P2: Climb the corner for a full 60m, following a fixed pin on the face out to the right near the top of the pitch that will lead you along some face climbing to a big belay ledge at a large mossy tree. Now, some people will tell you that this is stellar climbing on fantastic rock. Sustained 5.7 liebacking with copious small cam placements, infrequent rests, and "just enough holds" right when you need them to keep it spicy at the grade. They may tell you that the exposure is exhilarating, and that aside from the last ten feet below the ledge, the climbing is awesome from the first move to the last. All lies. If they tell you that the rock is that nice clean Tahquitz granite that's grippy without being grainy and that the cracks flare except where you really need them to be parallel, call bullshit. It's not true. Bring you liebacking A-game if you're foolish enough to find yourself leading this lackluster pitch.
P3: Looking up from the belay, all you can really see is that you either need to climb through a bunch of bushes into a chossy-looking roof, or cut out left under a teetering death-flake. Pick your poison. If someone tells you that as soon as you get above the roof, you enter a spectacular, sustained 5.6/.7 corner on an expanse of that glassy-smooth whitish granite that's just so nice, and that you'll jam, stem, and smear this corner, using a beautiful splitter crack in it's base that eats gear from fingers to wide hands, all the way up to a little shrubby belay, don't believe it. Expect to find bail gear at the shrub, as we did, from parties who were either petrified at the steepening vision of doom above, or had just tired of plodding their way up this mediocre route.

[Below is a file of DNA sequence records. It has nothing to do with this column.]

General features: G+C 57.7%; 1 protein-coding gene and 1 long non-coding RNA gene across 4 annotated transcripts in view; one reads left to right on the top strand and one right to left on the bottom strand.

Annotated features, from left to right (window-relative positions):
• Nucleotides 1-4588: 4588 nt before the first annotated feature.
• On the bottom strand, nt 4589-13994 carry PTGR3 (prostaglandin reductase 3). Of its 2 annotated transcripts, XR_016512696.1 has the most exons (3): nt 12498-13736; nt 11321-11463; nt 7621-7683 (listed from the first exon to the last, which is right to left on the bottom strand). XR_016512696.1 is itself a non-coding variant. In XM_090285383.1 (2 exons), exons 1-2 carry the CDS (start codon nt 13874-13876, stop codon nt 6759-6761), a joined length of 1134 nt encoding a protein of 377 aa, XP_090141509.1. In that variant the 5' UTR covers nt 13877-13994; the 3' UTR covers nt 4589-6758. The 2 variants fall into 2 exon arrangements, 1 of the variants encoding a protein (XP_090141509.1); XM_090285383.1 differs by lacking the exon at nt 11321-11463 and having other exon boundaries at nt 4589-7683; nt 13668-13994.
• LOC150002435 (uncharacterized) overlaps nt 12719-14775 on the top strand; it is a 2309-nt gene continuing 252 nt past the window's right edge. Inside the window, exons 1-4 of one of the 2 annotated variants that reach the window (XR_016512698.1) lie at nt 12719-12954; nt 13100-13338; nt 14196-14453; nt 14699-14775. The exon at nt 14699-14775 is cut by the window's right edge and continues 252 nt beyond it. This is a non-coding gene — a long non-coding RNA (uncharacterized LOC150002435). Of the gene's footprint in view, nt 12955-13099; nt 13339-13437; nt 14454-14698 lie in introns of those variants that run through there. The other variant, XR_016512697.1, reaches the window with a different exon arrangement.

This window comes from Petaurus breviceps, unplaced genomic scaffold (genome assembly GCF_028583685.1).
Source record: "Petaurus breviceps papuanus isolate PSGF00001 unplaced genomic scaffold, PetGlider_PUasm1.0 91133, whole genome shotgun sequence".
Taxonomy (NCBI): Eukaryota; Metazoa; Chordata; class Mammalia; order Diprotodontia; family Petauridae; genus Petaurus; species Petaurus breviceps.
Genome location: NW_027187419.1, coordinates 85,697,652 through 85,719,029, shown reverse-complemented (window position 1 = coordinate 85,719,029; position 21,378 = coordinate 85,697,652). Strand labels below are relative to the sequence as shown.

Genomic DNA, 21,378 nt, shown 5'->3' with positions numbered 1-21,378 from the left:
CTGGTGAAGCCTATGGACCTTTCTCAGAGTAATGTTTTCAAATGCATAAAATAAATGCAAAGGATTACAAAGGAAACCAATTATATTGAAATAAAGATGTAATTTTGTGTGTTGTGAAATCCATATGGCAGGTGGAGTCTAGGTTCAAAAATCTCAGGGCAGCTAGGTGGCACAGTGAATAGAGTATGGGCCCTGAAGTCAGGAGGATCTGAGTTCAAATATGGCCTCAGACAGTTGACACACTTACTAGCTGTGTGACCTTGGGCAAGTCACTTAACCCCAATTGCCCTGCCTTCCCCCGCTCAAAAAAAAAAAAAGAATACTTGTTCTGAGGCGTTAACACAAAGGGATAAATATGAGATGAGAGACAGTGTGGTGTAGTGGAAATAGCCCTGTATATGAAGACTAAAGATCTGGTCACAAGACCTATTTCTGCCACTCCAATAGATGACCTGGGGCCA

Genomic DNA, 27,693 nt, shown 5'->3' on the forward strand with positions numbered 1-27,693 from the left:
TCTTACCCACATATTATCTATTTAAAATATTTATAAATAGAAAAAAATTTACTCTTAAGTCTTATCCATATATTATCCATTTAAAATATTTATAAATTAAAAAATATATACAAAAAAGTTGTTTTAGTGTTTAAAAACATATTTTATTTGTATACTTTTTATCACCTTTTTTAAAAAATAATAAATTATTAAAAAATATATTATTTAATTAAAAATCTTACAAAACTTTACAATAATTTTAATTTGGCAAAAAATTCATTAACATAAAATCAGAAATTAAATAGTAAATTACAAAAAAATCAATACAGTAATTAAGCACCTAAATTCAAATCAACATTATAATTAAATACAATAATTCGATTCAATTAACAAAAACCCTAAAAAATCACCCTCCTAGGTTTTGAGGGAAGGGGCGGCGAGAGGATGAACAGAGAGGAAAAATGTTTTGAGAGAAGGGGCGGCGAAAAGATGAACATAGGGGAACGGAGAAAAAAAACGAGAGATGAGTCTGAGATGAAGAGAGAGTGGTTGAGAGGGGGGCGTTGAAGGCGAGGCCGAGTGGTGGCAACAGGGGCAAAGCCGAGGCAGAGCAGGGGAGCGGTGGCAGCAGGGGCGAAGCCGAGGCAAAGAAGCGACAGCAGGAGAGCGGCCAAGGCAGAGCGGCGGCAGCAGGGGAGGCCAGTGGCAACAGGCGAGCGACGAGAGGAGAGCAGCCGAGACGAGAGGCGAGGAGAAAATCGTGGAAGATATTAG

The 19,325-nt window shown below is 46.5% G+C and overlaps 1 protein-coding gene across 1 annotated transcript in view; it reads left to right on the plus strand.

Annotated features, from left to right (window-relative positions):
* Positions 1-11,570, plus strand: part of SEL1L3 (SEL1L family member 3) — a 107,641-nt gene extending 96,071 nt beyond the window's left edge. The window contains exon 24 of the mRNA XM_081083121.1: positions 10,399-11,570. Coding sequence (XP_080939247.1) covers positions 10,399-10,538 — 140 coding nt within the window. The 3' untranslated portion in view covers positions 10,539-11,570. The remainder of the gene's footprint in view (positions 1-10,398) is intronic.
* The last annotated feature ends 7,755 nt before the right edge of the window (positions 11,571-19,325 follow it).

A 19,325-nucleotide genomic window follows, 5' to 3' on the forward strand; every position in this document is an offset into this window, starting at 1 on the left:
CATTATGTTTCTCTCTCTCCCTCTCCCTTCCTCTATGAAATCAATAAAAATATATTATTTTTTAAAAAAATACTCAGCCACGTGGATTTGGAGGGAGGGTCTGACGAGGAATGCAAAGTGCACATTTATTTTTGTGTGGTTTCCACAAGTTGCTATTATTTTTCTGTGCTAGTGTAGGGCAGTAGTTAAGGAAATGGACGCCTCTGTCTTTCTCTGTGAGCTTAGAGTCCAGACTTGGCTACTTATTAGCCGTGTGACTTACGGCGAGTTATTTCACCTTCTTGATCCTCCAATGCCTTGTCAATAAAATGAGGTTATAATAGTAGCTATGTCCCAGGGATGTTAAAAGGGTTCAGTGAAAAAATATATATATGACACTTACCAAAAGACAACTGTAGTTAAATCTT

P4: Head to the obvious gully up and right. Climb an awkward short steep section to increasingly poor climbing above. If you heard that this pitch was yet another pitch of quality, sustained 5.7 climbing with lots of variety, crack and face, that the routefinding is straightforward and the moves thoughtful, delightful, and well-protected, tell them for me that they're a liar. Near the end of this pitch, you'll find yourself at the base of an improbably steep, nay, overhanging wall of broken rock. Belay here.
P5: If you've been unfortunate enough to get this far up without finding some way to get onto a neighboring route, well, you have my sympathy. I heard that this pitch is challenging and fun, climbing steep broken rock pretty much straight up and then a little right into a gully that becomes a third-class scramble up and left to the descent gully. Turns out the third class part was true, but that part is littered with loose rocks and gravel that you'll inevitably rain down on your belayer, or that parties above will trundle down on you while you climb below. Yet ANOTHER reason to leave this route to the chumps.
Lastly, if people tell you that this route is overall uncharacteristically clean, steep, sustained, varied, and fun for this face, with solid well-protected 5.7 climbing, they are only trying to sucker you into climbing this route, so you won't be ahead of them on the nearby Larks, which are much better climbs.
There's only one reason I can think of to climb this route; the profusion of old, rusty, beat-up fixed pins sprouting from it. They're everywhere. If you love to clip 'em, this one's a must.
That is all.